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Everybody would like their backyard to become their alfresco great room and why not? In Arizona we have the perfect climate for spending time outside during most of the year. Here are three popular possibilities to add extra drama to your yard all year long to please family and friends.


A fireplace can make an attractive focal point for a yard that lacks flair. You can build the fireplace into a wall and add shelves for plants or outdoor art. You can even add a new low wall when you build that fireplace to create an alcove of privacy in a yard near a road. Many homeowners use fireplaces as a way of expanding hardscape to avoid plant and lawn maintenance in a large yard.

You’ll probably want to buy stand-alone furniture to add to the fireplace setting, including an area to dine in front of the fire’s warmth. Built-in seating, like a circle of benches might be good as well. The objective is to allow everyone to get as close to the hearth as possible.

What will a fireplace cost?

As you probably realize, the size of the fireplace, the quality of materials used and the need to create a surrounding setting can increase the price.

For a lower cost, you can buy a prefabricated fireplace made of concrete. Paver companies also sell fireplace kits with modular units that will match materials on your patio. Some companies sell concrete units that can be customized with stone or stucco. A totally custom fireplace would be the costliest option. Building materials could range from as little as $1,500 to as much as $5,000 for a fireplace.

How will you light the fire?

To put flames in the fireplace, you can extend a gas line from your house under or around the patio to the fireplace itself. You can also build a cabinet near the fireplace that would hold a propane canister that can be turned on as needed. Some homeowners even have small propane tanks put underground to provide the fuel for flames. Wood is an option, but no-burn days in Phoenix, and possibly other areas, can stop you from using your fireplace sometimes. If you’re running a gas line to the fireplace, you need to have it done by a plumber licensed to install gas.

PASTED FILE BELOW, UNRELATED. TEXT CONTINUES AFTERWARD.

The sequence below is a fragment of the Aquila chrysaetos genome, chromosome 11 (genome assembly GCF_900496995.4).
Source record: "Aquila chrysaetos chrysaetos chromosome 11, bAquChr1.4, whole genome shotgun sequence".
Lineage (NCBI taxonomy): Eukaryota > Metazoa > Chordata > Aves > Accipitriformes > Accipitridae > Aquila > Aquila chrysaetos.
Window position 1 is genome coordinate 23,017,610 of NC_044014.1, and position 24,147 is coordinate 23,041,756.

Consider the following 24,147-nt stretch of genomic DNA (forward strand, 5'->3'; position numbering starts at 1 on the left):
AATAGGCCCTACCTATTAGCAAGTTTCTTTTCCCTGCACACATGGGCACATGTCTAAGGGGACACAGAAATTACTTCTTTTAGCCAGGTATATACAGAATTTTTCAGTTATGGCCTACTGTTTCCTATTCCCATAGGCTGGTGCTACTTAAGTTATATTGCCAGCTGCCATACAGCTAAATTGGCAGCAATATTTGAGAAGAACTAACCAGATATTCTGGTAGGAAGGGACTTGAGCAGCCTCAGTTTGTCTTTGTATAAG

Tips to remember:

There is a real science involved in drafting the smoke to go up the chimney instead of backing up out of the hearth, according to Nathan Angel, sales manager for Belgard Pavers. The size and location of the firebox must be done accurately for gases and smoke to be pulled up the chimney. All that may make this an unlikely DIY project. It is a bit easier, however, to build a fireplace outside rather than inside a house.


Fire pits have gained popularity in Arizona over the past few years because they can be a great lower cost alternative to fireplaces. Fire pits have 360 degrees of visibility, so more people can gather around a fire pit, as opposed to fireplaces with 250 degrees of visibility.